'Bipolar' Senekal businessman is denied bail
The 51-year-old businessman arrested for his alleged role in a fiery protest in the Free State last week has been denied bail.
André Pienaar appeared before magistrate Buti Mlangeni in the Senekal magistrate’s court on Tuesday morning.
Providing reasons for refusing bail, Mlangeni said Pienaar told the court earlier that he had close ties with the community, but this was the same community he allegedly attacked.
Mlangeni said Pienaar was accused of attacking a female police officer who was executing her duty. This showed that he doesn’t hesitate to use violence against anyone who comes in his way.
He said there was a risk that Pienaar would interfere with the police investigation.
Mlangeni said the personal details of potential witnesses was easily accessible through court documents. In his short time in custody, he was able to identify witnesses who could potentially exonerate him, Mlangeni said.
“This was a deliberate attempt to jeopardise a criminal investigation.”
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Mlangeni said Pienaar further allegedly tried to undermine the rule of law by damaging court property and holding cells, which could have led to the escape of awaiting trial prisoners. This potentially could have caused serious harm to the public.
Mlangeni said gunshots were fired in the courtrooms and personnel, mostly women, had to be evacuated.
“Anyone who assaults a woman, assaults a nation,” he said.
Mlangeni said on the charges, Pienaar had no respect for law and order and therefore it was not in the interests of justice to release him on bail.
Pienaar, who owns a construction company, sat calmly, with his face covered in a blue surgical mask in the dock. He looked straight ahead as Mlangeni went through his bail application.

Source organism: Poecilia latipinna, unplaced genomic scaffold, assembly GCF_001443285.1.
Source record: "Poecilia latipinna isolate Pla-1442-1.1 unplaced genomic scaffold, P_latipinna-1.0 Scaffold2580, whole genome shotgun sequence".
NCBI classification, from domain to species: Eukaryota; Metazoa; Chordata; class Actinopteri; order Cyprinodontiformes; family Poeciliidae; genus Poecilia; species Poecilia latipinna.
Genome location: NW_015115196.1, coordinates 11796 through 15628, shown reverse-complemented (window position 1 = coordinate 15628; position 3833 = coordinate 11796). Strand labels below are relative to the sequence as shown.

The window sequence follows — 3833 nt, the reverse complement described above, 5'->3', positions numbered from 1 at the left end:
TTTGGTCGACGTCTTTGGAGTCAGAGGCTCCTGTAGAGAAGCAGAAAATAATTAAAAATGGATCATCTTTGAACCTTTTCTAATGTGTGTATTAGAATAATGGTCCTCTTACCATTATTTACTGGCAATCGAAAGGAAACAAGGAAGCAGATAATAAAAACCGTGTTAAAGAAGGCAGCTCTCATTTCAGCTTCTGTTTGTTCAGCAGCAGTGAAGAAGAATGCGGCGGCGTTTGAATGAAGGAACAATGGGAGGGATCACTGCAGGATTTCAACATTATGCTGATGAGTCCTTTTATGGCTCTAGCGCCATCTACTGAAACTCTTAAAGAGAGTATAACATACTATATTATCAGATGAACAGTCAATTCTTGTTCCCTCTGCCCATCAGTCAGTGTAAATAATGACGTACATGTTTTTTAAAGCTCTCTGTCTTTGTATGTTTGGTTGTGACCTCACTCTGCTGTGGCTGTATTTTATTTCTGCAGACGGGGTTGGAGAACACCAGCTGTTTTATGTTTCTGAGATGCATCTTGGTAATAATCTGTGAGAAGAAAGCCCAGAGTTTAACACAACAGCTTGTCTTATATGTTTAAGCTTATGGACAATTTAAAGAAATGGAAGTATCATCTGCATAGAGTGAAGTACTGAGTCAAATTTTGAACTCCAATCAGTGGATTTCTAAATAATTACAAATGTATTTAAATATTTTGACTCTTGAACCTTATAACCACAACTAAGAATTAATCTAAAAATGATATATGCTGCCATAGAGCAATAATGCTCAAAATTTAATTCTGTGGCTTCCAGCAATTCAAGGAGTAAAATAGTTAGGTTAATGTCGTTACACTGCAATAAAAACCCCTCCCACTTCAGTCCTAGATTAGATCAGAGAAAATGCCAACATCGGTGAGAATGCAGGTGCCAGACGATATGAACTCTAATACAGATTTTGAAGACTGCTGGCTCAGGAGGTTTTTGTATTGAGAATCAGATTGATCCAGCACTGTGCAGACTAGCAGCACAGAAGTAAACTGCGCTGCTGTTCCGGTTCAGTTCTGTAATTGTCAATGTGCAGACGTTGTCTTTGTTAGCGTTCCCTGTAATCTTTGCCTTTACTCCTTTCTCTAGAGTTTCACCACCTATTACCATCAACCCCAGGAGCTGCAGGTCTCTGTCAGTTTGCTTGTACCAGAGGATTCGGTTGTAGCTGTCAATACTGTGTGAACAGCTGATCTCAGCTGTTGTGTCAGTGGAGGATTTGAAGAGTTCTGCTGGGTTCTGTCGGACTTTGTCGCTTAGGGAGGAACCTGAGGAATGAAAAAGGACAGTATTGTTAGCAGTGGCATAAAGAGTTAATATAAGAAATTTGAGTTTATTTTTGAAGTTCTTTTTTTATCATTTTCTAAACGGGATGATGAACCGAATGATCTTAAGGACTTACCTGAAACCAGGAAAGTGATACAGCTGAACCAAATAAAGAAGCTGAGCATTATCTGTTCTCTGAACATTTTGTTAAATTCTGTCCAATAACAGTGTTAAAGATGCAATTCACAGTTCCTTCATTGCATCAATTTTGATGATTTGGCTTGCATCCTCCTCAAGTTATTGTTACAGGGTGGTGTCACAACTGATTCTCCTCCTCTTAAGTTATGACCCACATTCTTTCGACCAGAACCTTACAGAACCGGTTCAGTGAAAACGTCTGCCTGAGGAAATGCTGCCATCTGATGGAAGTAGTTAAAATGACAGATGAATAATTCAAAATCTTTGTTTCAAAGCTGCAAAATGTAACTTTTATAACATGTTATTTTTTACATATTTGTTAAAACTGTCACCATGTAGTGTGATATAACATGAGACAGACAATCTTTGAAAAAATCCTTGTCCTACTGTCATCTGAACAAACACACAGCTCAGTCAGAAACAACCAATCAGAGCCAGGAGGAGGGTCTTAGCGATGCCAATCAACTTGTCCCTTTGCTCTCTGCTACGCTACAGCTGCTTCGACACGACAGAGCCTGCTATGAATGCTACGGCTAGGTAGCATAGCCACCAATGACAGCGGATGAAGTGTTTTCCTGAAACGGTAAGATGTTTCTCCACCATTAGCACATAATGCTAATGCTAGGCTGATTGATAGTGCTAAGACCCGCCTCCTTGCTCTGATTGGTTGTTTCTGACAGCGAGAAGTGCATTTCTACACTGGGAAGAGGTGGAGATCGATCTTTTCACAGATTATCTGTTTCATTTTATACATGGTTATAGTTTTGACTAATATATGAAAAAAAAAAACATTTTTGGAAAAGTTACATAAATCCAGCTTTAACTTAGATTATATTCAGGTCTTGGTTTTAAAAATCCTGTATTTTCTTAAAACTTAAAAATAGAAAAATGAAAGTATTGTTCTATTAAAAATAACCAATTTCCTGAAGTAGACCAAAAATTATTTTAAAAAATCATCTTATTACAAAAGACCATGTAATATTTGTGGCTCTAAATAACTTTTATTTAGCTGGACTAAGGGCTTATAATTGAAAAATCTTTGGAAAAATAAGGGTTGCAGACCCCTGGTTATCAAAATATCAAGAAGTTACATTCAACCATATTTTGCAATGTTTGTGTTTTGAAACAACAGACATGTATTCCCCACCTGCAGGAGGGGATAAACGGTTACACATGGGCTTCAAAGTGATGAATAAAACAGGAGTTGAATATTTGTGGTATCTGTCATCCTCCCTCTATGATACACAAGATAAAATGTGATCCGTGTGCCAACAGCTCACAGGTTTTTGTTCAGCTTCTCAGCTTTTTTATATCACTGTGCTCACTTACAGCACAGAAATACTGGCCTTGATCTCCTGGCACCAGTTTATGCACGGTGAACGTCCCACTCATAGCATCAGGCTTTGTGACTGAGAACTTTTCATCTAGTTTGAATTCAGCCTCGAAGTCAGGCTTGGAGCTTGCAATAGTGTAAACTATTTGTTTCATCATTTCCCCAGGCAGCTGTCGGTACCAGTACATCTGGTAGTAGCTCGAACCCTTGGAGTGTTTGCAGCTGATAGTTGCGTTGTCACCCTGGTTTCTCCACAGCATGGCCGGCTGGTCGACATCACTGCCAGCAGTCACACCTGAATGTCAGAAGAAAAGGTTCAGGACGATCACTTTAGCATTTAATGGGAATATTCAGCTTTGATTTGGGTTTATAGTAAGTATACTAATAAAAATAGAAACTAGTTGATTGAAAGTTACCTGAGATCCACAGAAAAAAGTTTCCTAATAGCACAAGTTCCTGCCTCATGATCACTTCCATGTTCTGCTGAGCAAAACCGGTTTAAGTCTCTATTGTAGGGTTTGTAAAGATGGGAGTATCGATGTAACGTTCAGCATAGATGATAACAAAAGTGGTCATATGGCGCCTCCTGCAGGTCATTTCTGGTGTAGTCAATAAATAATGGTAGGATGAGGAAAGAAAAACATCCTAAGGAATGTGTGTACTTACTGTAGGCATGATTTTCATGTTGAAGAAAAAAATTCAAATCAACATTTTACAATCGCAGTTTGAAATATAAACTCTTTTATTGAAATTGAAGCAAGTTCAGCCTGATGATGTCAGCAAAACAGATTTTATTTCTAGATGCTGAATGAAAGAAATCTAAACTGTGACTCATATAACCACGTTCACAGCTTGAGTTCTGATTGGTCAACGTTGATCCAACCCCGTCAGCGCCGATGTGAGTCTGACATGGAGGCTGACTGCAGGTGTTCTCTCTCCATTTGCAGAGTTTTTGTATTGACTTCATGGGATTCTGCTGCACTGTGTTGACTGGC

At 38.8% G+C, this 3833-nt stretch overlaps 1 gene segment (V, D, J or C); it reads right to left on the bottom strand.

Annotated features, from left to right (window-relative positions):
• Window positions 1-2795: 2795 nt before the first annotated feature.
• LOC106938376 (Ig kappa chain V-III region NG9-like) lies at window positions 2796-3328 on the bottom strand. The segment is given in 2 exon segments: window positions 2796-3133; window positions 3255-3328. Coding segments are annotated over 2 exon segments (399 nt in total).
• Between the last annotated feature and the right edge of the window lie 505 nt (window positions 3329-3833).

His wife was seated in the second row of the court. She wept when he was denied bail.
After court adjourned, she attempted to confront the witness for the state, Brig Tshokolo Posholi. She was held back by a family member.
“He is laughing at me! He is laughing at me!” the woman said.
Pienaar made his first appearance in court on Friday. Initially he was charged only with malicious damage to property and public violence, but the court heard last week that he faced two additional charges — attempted murder and terrorism.
On Tuesday, the court heard that the terrorism charge had been dropped. The state told the court that it did not receive authorisation from the national directorate of prosecutions to proceed with the terrorism charge.
In his affidavit last week, it was revealed that he had a previous theft conviction. He admitted to the 2011 theft for which his sentence was wholly suspended for three years on condition that he paid the money back.
Pienaar told the court in his affidavit that he was bipolar and on chronic medication.
The businessman was among those outside the court when an “unruly group” staged a protest to “demand justice” for murdered Brendin Horner.
Two men were appearing in court on Wednesday last week for the murder of 21-year-old farm manager Horner, who was killed one year to the day after he began working for the Scheepers family, close to the small Free State town of Paul Roux.
Brig Posholi, provincial head of the organised crime and commercial crime units in the Free State, previously told the court that a female warrant officer, clad in full uniform, who attempted to prevent the protesters from entering court, was threatened and throttled.
The court heard the accused was a violent person and his actions, aimed at the two murder accused, showed “an element of resentment”.
On Tuesday, roads leading to the court were barricaded with police tape and nyalas. Armed officers with vehicles stood close to the court and a trailer with barbed wire was also seen in the area.
In contrast to last week, a doctor’s practice close to the court was now open.
No supporters were seen close to court.
The case has been postponed to November 20 for further investigation.
*A earlier version of this story stated the wife had tried to slap the police officer. This is incorrect. She did approach him and was held back, but did not accost him. We sincerely apologise for the error.